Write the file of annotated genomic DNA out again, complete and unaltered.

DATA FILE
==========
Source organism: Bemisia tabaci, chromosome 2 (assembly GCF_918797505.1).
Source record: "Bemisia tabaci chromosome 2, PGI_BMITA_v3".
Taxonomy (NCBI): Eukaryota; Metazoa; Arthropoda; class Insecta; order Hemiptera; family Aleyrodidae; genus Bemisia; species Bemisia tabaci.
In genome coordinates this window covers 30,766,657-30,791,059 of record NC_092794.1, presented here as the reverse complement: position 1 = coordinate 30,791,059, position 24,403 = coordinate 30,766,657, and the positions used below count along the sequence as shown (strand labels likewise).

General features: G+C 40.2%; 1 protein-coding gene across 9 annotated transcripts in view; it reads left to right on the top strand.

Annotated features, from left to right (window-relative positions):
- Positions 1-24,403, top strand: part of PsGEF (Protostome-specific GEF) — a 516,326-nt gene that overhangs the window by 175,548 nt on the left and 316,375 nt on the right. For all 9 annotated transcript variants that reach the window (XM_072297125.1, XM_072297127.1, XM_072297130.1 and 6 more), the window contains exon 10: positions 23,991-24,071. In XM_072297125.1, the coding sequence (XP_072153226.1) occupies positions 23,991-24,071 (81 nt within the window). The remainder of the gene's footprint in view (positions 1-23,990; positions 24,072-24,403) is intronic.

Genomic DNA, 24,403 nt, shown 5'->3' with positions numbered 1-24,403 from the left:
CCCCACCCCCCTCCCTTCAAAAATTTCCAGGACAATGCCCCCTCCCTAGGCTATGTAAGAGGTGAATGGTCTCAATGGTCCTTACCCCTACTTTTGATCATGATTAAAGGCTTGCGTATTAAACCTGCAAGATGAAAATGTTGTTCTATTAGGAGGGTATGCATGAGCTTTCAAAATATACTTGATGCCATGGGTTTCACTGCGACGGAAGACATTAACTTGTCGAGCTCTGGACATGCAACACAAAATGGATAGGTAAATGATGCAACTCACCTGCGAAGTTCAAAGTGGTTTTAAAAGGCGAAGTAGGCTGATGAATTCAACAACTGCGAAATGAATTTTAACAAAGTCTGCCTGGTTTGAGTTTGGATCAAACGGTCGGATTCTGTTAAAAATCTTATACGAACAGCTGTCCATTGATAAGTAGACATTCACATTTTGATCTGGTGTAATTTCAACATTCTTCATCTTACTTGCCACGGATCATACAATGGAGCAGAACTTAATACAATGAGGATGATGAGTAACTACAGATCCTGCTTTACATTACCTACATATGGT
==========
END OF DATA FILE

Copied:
Source organism: Bemisia tabaci, chromosome 2 (assembly GCF_918797505.1).
Source record: "Bemisia tabaci chromosome 2, PGI_BMITA_v3".
Taxonomy (NCBI): Eukaryota; Metazoa; Arthropoda; class Insecta; order Hemiptera; family Aleyrodidae; genus Bemisia; species Bemisia tabaci.
In genome coordinates this window covers 30,766,657-30,791,059 of record NC_092794.1, presented here as the reverse complement: position 1 = coordinate 30,791,059, position 24,403 = coordinate 30,766,657, and the positions used below count along the sequence as shown (strand labels likewise).

General features: G+C 40.2%; 1 protein-coding gene across 9 annotated transcripts in view; it reads left to right on the top strand.

Annotated features, from left to right (window-relative positions):
- Positions 1-24,403, top strand: part of PsGEF (Protostome-specific GEF) — a 516,326-nt gene that overhangs the window by 175,548 nt on the left and 316,375 nt on the right. For all 9 annotated transcript variants that reach the window (XM_072297125.1, XM_072297127.1, XM_072297130.1 and 6 more), the window contains exon 10: positions 23,991-24,071. In XM_072297125.1, the coding sequence (XP_072153226.1) occupies positions 23,991-24,071 (81 nt within the window). The remainder of the gene's footprint in view (positions 1-23,990; positions 24,072-24,403) is intronic.

Genomic DNA, 24,403 nt, shown 5'->3' with positions numbered 1-24,403 from the left:
CCCCACCCCCCTCCCTTCAAAAATTTCCAGGACAATGCCCCCTCCCTAGGCTATGTAAGAGGTGAATGGTCTCAATGGTCCTTACCCCTACTTTTGATCATGATTAAAGGCTTGCGTATTAAACCTGCAAGATGAAAATGTTGTTCTATTAGGAGGGTATGCATGAGCTTTCAAAATATACTTGATGCCATGGGTTTCACTGCGACGGAAGACATTAACTTGTCGAGCTCTGGACATGCAACACAAAATGGATAGGTAAATGATGCAACTCACCTGCGAAGTTCAAAGTGGTTTTAAAAGGCGAAGTAGGCTGATGAATTCAACAACTGCGAAATGAATTTTAACAAAGTCTGCCTGGTTTGAGTTTGGATCAAACGGTCGGATTCTGTTAAAAATCTTATACGAACAGCTGTCCATTGATAAGTAGACATTCACATTTTGATCTGGTGTAATTTCAACATTCTTCATCTTACTTGCCACGGATCATACAATGGAGCAGAACTTAATACAATGAGGATGATGAGTAACTACAGATCCTGCTTTACATTACCTACATATGGT